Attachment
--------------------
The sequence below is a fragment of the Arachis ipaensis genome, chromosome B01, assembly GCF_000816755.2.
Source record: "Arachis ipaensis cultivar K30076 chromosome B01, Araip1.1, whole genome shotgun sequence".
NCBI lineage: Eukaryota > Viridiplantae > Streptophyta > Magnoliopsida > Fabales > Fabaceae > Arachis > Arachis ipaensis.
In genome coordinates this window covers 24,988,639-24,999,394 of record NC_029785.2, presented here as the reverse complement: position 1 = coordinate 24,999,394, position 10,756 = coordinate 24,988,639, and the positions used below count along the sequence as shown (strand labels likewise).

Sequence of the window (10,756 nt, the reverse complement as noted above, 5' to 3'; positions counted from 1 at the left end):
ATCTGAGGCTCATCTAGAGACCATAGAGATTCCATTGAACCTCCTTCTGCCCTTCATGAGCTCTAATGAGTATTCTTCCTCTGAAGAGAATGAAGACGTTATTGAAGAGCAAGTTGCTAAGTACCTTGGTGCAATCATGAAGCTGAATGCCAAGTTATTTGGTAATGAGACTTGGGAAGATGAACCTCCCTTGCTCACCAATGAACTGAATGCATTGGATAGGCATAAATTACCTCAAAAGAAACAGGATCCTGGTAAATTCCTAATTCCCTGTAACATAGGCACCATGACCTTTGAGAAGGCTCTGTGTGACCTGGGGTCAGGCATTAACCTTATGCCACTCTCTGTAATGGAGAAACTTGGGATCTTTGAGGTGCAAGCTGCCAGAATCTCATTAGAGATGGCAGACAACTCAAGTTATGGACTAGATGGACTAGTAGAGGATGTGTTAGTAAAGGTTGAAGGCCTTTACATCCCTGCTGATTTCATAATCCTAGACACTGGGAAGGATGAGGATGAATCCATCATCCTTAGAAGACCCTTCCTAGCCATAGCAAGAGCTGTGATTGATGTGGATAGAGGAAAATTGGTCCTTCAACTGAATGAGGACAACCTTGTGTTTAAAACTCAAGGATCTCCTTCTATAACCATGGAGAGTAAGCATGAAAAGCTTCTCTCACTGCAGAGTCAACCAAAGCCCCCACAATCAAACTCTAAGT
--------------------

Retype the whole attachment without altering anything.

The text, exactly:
The sequence below is a fragment of the Arachis ipaensis genome, chromosome B01, assembly GCF_000816755.2.
Source record: "Arachis ipaensis cultivar K30076 chromosome B01, Araip1.1, whole genome shotgun sequence".
NCBI lineage: Eukaryota > Viridiplantae > Streptophyta > Magnoliopsida > Fabales > Fabaceae > Arachis > Arachis ipaensis.
In genome coordinates this window covers 24,988,639-24,999,394 of record NC_029785.2, presented here as the reverse complement: position 1 = coordinate 24,999,394, position 10,756 = coordinate 24,988,639, and the positions used below count along the sequence as shown (strand labels likewise).

Sequence of the window (10,756 nt, the reverse complement as noted above, 5' to 3'; positions counted from 1 at the left end):
ATCTGAGGCTCATCTAGAGACCATAGAGATTCCATTGAACCTCCTTCTGCCCTTCATGAGCTCTAATGAGTATTCTTCCTCTGAAGAGAATGAAGACGTTATTGAAGAGCAAGTTGCTAAGTACCTTGGTGCAATCATGAAGCTGAATGCCAAGTTATTTGGTAATGAGACTTGGGAAGATGAACCTCCCTTGCTCACCAATGAACTGAATGCATTGGATAGGCATAAATTACCTCAAAAGAAACAGGATCCTGGTAAATTCCTAATTCCCTGTAACATAGGCACCATGACCTTTGAGAAGGCTCTGTGTGACCTGGGGTCAGGCATTAACCTTATGCCACTCTCTGTAATGGAGAAACTTGGGATCTTTGAGGTGCAAGCTGCCAGAATCTCATTAGAGATGGCAGACAACTCAAGTTATGGACTAGATGGACTAGTAGAGGATGTGTTAGTAAAGGTTGAAGGCCTTTACATCCCTGCTGATTTCATAATCCTAGACACTGGGAAGGATGAGGATGAATCCATCATCCTTAGAAGACCCTTCCTAGCCATAGCAAGAGCTGTGATTGATGTGGATAGAGGAAAATTGGTCCTTCAACTGAATGAGGACAACCTTGTGTTTAAAACTCAAGGATCTCCTTCTATAACCATGGAGAGTAAGCATGAAAAGCTTCTCTCACTGCAGAGTCAACCAAAGCCCCCACAATCAAACTCTAAGT